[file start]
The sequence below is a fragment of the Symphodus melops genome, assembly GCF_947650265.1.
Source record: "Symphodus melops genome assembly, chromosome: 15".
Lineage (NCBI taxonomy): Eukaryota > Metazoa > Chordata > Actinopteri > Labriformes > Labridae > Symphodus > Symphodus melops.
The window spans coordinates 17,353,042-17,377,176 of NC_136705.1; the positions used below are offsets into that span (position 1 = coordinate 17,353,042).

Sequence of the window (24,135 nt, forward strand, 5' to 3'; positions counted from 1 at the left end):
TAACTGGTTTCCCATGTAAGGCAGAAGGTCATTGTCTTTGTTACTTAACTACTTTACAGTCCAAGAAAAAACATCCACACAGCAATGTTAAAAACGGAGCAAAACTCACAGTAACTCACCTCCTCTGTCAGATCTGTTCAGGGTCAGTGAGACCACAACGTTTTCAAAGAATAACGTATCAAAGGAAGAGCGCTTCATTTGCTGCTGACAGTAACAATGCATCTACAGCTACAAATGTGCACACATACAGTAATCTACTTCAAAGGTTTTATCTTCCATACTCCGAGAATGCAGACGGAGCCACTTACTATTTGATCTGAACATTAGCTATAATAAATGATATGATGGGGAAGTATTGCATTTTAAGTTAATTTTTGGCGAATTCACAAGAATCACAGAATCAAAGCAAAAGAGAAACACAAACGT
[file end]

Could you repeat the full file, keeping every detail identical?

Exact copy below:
The sequence below is a fragment of the Symphodus melops genome, assembly GCF_947650265.1.
Source record: "Symphodus melops genome assembly, chromosome: 15".
Lineage (NCBI taxonomy): Eukaryota > Metazoa > Chordata > Actinopteri > Labriformes > Labridae > Symphodus > Symphodus melops.
The window spans coordinates 17,353,042-17,377,176 of NC_136705.1; the positions used below are offsets into that span (position 1 = coordinate 17,353,042).

Sequence of the window (24,135 nt, forward strand, 5' to 3'; positions counted from 1 at the left end):
TAACTGGTTTCCCATGTAAGGCAGAAGGTCATTGTCTTTGTTACTTAACTACTTTACAGTCCAAGAAAAAACATCCACACAGCAATGTTAAAAACGGAGCAAAACTCACAGTAACTCACCTCCTCTGTCAGATCTGTTCAGGGTCAGTGAGACCACAACGTTTTCAAAGAATAACGTATCAAAGGAAGAGCGCTTCATTTGCTGCTGACAGTAACAATGCATCTACAGCTACAAATGTGCACACATACAGTAATCTACTTCAAAGGTTTTATCTTCCATACTCCGAGAATGCAGACGGAGCCACTTACTATTTGATCTGAACATTAGCTATAATAAATGATATGATGGGGAAGTATTGCATTTTAAGTTAATTTTTGGCGAATTCACAAGAATCACAGAATCAAAGCAAAAGAGAAACACAAACGT